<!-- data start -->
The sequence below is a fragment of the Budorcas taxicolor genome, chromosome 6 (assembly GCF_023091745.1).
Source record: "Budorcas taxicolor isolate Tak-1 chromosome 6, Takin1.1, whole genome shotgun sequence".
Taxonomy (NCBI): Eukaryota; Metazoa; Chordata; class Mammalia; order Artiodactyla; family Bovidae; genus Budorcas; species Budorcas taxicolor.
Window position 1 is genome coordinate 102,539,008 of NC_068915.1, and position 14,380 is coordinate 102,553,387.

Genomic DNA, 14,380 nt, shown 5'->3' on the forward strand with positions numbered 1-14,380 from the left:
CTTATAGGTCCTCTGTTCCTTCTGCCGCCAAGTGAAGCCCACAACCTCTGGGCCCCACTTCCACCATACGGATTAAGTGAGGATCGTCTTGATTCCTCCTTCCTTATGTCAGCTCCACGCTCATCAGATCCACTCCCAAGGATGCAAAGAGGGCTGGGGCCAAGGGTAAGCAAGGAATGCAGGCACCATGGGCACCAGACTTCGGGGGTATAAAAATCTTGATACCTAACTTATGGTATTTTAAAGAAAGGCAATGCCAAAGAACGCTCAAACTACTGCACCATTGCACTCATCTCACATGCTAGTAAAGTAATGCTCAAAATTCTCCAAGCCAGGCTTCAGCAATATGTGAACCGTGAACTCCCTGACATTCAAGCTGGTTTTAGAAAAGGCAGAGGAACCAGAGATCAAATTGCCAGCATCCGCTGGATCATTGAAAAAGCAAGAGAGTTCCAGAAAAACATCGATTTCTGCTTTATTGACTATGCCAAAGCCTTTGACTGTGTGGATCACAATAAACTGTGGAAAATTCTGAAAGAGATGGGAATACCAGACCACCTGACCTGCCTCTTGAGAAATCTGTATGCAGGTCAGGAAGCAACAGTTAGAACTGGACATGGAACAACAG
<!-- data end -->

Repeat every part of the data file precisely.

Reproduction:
The sequence below is a fragment of the Budorcas taxicolor genome, chromosome 6 (assembly GCF_023091745.1).
Source record: "Budorcas taxicolor isolate Tak-1 chromosome 6, Takin1.1, whole genome shotgun sequence".
Taxonomy (NCBI): Eukaryota; Metazoa; Chordata; class Mammalia; order Artiodactyla; family Bovidae; genus Budorcas; species Budorcas taxicolor.
Window position 1 is genome coordinate 102,539,008 of NC_068915.1, and position 14,380 is coordinate 102,553,387.

Genomic DNA, 14,380 nt, shown 5'->3' on the forward strand with positions numbered 1-14,380 from the left:
CTTATAGGTCCTCTGTTCCTTCTGCCGCCAAGTGAAGCCCACAACCTCTGGGCCCCACTTCCACCATACGGATTAAGTGAGGATCGTCTTGATTCCTCCTTCCTTATGTCAGCTCCACGCTCATCAGATCCACTCCCAAGGATGCAAAGAGGGCTGGGGCCAAGGGTAAGCAAGGAATGCAGGCACCATGGGCACCAGACTTCGGGGGTATAAAAATCTTGATACCTAACTTATGGTATTTTAAAGAAAGGCAATGCCAAAGAACGCTCAAACTACTGCACCATTGCACTCATCTCACATGCTAGTAAAGTAATGCTCAAAATTCTCCAAGCCAGGCTTCAGCAATATGTGAACCGTGAACTCCCTGACATTCAAGCTGGTTTTAGAAAAGGCAGAGGAACCAGAGATCAAATTGCCAGCATCCGCTGGATCATTGAAAAAGCAAGAGAGTTCCAGAAAAACATCGATTTCTGCTTTATTGACTATGCCAAAGCCTTTGACTGTGTGGATCACAATAAACTGTGGAAAATTCTGAAAGAGATGGGAATACCAGACCACCTGACCTGCCTCTTGAGAAATCTGTATGCAGGTCAGGAAGCAACAGTTAGAACTGGACATGGAACAACAG